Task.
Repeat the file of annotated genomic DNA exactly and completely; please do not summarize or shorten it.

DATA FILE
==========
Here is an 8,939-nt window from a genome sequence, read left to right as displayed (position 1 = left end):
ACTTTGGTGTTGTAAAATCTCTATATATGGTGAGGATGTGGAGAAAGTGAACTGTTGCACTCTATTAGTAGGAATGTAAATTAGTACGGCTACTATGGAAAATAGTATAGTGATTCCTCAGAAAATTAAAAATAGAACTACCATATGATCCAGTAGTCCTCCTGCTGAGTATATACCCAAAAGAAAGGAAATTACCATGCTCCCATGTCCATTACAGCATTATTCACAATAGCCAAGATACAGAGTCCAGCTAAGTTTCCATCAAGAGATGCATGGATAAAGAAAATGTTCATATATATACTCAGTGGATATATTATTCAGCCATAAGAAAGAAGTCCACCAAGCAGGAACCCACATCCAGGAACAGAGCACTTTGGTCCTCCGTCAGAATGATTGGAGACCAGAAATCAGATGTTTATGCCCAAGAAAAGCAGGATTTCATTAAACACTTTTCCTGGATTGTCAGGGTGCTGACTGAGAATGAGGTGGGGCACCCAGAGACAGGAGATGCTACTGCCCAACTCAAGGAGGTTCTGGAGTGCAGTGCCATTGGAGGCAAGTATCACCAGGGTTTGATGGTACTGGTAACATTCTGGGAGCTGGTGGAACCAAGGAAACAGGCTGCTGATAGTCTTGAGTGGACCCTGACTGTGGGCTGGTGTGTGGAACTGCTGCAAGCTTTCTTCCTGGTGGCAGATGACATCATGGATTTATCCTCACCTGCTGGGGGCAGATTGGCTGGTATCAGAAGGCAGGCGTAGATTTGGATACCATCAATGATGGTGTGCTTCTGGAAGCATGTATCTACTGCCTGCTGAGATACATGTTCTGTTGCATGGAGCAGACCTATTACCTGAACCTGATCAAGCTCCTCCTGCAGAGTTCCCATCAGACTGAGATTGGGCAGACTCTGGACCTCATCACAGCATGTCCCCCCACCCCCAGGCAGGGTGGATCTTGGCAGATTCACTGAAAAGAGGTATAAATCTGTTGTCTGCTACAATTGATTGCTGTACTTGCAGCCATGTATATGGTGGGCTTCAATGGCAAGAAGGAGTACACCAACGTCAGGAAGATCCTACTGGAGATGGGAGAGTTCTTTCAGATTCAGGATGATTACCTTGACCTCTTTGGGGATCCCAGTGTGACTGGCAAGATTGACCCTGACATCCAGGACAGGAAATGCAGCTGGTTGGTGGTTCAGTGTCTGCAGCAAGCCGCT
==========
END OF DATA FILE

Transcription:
Here is an 8,939-nt window from a genome sequence, read left to right as displayed (position 1 = left end):
ACTTTGGTGTTGTAAAATCTCTATATATGGTGAGGATGTGGAGAAAGTGAACTGTTGCACTCTATTAGTAGGAATGTAAATTAGTACGGCTACTATGGAAAATAGTATAGTGATTCCTCAGAAAATTAAAAATAGAACTACCATATGATCCAGTAGTCCTCCTGCTGAGTATATACCCAAAAGAAAGGAAATTACCATGCTCCCATGTCCATTACAGCATTATTCACAATAGCCAAGATACAGAGTCCAGCTAAGTTTCCATCAAGAGATGCATGGATAAAGAAAATGTTCATATATATACTCAGTGGATATATTATTCAGCCATAAGAAAGAAGTCCACCAAGCAGGAACCCACATCCAGGAACAGAGCACTTTGGTCCTCCGTCAGAATGATTGGAGACCAGAAATCAGATGTTTATGCCCAAGAAAAGCAGGATTTCATTAAACACTTTTCCTGGATTGTCAGGGTGCTGACTGAGAATGAGGTGGGGCACCCAGAGACAGGAGATGCTACTGCCCAACTCAAGGAGGTTCTGGAGTGCAGTGCCATTGGAGGCAAGTATCACCAGGGTTTGATGGTACTGGTAACATTCTGGGAGCTGGTGGAACCAAGGAAACAGGCTGCTGATAGTCTTGAGTGGACCCTGACTGTGGGCTGGTGTGTGGAACTGCTGCAAGCTTTCTTCCTGGTGGCAGATGACATCATGGATTTATCCTCACCTGCTGGGGGCAGATTGGCTGGTATCAGAAGGCAGGCGTAGATTTGGATACCATCAATGATGGTGTGCTTCTGGAAGCATGTATCTACTGCCTGCTGAGATACATGTTCTGTTGCATGGAGCAGACCTATTACCTGAACCTGATCAAGCTCCTCCTGCAGAGTTCCCATCAGACTGAGATTGGGCAGACTCTGGACCTCATCACAGCATGTCCCCCCACCCCCAGGCAGGGTGGATCTTGGCAGATTCACTGAAAAGAGGTATAAATCTGTTGTCTGCTACAATTGATTGCTGTACTTGCAGCCATGTATATGGTGGGCTTCAATGGCAAGAAGGAGTACACCAACGTCAGGAAGATCCTACTGGAGATGGGAGAGTTCTTTCAGATTCAGGATGATTACCTTGACCTCTTTGGGGATCCCAGTGTGACTGGCAAGATTGACCCTGACATCCAGGACAGGAAATGCAGCTGGTTGGTGGTTCAGTGTCTGCAGCAAGCCGCT